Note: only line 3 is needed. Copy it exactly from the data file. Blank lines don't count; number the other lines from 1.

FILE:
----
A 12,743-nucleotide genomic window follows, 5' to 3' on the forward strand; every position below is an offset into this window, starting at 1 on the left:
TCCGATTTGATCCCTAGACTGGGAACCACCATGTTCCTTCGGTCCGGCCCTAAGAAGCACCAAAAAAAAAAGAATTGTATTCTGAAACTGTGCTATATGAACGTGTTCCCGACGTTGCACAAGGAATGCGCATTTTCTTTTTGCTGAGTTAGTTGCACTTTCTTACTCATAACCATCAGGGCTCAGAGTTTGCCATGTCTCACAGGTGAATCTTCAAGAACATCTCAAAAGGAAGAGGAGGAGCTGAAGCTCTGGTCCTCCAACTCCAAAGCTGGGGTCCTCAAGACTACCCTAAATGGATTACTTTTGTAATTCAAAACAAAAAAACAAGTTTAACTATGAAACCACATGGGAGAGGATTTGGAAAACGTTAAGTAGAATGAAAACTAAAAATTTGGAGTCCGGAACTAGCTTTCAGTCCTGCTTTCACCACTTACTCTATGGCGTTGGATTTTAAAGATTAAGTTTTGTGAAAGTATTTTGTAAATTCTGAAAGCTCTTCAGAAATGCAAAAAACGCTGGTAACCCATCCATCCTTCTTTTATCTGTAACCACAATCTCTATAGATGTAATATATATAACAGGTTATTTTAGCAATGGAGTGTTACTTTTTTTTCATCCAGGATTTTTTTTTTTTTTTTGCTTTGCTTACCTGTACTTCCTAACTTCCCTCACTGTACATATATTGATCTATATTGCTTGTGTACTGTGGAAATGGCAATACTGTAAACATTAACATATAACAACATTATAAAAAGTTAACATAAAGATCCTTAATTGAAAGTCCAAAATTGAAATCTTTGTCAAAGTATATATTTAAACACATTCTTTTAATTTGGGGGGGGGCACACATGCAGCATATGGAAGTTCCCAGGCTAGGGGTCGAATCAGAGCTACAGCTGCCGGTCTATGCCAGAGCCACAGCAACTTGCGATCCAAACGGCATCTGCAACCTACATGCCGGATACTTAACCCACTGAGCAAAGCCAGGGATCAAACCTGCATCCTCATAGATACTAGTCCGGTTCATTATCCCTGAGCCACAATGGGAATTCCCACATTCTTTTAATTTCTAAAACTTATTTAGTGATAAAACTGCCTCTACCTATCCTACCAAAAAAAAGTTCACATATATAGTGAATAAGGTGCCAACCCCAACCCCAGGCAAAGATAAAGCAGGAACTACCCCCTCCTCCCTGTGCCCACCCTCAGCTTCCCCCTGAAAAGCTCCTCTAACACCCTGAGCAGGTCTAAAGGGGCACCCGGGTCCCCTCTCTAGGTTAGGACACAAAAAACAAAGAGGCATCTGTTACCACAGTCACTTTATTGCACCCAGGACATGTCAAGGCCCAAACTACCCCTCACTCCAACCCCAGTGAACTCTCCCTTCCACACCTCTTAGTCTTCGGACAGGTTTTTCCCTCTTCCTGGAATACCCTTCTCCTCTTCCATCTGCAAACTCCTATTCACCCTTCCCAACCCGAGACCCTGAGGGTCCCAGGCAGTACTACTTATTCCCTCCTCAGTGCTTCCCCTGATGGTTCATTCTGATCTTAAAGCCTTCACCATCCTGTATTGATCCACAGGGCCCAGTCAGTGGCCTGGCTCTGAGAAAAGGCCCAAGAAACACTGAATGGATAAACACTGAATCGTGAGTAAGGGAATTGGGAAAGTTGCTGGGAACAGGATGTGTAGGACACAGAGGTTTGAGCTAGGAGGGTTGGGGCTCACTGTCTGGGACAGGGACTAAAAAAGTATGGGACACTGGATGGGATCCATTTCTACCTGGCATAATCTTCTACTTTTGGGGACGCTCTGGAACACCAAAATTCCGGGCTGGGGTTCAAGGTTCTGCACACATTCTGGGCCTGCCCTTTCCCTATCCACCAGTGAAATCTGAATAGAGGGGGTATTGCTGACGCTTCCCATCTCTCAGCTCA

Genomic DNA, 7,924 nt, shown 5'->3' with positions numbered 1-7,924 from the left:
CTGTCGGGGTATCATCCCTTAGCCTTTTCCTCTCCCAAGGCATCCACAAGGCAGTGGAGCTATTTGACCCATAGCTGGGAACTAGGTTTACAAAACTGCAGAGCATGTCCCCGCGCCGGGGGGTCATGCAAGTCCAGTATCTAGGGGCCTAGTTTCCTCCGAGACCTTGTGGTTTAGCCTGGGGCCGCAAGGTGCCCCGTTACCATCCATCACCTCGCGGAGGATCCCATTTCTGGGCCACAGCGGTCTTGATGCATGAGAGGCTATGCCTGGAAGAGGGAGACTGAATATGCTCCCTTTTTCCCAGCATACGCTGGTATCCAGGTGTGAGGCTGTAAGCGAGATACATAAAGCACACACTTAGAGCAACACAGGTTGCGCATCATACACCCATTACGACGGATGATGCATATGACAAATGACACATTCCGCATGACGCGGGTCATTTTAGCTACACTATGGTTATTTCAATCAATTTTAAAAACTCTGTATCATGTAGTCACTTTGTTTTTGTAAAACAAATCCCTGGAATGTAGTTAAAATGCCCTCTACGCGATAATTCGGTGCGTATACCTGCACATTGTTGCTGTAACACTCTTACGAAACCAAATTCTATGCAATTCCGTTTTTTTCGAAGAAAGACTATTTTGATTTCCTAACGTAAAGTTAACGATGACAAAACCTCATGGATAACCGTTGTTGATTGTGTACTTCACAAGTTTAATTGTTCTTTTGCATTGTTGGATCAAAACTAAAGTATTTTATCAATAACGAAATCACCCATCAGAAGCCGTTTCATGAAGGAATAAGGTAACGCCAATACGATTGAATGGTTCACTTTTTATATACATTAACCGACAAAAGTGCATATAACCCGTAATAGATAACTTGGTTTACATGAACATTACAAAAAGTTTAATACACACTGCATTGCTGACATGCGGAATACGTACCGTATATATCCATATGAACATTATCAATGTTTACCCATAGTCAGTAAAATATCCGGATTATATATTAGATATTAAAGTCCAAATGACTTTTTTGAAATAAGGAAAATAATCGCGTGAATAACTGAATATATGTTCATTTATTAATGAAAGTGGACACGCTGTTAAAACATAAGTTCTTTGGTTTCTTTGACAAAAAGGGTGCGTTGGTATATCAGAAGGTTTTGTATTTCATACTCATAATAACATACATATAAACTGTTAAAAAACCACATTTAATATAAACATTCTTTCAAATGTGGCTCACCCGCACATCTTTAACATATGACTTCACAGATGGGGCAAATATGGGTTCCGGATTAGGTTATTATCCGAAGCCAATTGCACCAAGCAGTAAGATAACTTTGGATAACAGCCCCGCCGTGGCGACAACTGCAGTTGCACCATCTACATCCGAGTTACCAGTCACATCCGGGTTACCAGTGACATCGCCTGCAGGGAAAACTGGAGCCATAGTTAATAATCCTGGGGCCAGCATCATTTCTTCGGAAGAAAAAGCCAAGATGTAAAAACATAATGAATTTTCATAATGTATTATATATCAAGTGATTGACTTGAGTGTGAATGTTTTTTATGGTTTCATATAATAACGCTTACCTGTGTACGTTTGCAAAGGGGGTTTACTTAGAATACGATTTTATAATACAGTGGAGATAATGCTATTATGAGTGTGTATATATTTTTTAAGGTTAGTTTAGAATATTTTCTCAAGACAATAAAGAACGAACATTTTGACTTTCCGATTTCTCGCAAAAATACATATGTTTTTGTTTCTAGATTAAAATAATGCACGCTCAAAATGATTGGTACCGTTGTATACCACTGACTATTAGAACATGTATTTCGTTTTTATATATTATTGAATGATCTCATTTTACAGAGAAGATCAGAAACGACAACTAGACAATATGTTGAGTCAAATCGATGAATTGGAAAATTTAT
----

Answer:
Genomic DNA, 7,924 nt, shown 5'->3' with positions numbered 1-7,924 from the left: